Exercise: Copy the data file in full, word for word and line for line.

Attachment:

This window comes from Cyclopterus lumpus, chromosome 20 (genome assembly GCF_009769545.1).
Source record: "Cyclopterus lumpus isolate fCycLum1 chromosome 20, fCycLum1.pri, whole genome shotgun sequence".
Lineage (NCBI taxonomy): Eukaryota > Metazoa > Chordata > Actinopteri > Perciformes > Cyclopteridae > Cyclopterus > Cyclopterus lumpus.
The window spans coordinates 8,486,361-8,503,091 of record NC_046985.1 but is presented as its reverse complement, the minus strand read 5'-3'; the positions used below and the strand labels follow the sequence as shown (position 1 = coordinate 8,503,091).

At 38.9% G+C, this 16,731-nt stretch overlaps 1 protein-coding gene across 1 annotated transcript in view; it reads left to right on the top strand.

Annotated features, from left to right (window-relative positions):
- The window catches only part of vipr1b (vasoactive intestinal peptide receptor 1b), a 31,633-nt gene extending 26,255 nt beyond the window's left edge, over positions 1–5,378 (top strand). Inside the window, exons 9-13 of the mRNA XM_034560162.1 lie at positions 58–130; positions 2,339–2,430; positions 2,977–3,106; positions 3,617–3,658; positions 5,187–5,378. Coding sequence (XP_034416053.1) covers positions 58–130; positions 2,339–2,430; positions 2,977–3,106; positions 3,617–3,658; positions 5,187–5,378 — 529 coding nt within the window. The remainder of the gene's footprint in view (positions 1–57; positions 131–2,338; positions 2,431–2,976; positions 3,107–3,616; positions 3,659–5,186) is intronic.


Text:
This window comes from Cyclopterus lumpus, chromosome 20 (genome assembly GCF_009769545.1).
Source record: "Cyclopterus lumpus isolate fCycLum1 chromosome 20, fCycLum1.pri, whole genome shotgun sequence".
Lineage (NCBI taxonomy): Eukaryota > Metazoa > Chordata > Actinopteri > Perciformes > Cyclopteridae > Cyclopterus > Cyclopterus lumpus.
The window spans coordinates 8,486,361-8,503,091 of record NC_046985.1 but is presented as its reverse complement, the minus strand read 5'-3'; the positions used below and the strand labels follow the sequence as shown (position 1 = coordinate 8,503,091).

At 38.9% G+C, this 16,731-nt stretch overlaps 1 protein-coding gene across 1 annotated transcript in view; it reads left to right on the top strand.

Annotated features, from left to right (window-relative positions):
- The window catches only part of vipr1b (vasoactive intestinal peptide receptor 1b), a 31,633-nt gene extending 26,255 nt beyond the window's left edge, over positions 1–5,378 (top strand). Inside the window, exons 9-13 of the mRNA XM_034560162.1 lie at positions 58–130; positions 2,339–2,430; positions 2,977–3,106; positions 3,617–3,658; positions 5,187–5,378. Coding sequence (XP_034416053.1) covers positions 58–130; positions 2,339–2,430; positions 2,977–3,106; positions 3,617–3,658; positions 5,187–5,378 — 529 coding nt within the window. The remainder of the gene's footprint in view (positions 1–57; positions 131–2,338; positions 2,431–2,976; positions 3,107–3,616; positions 3,659–5,186) is intronic.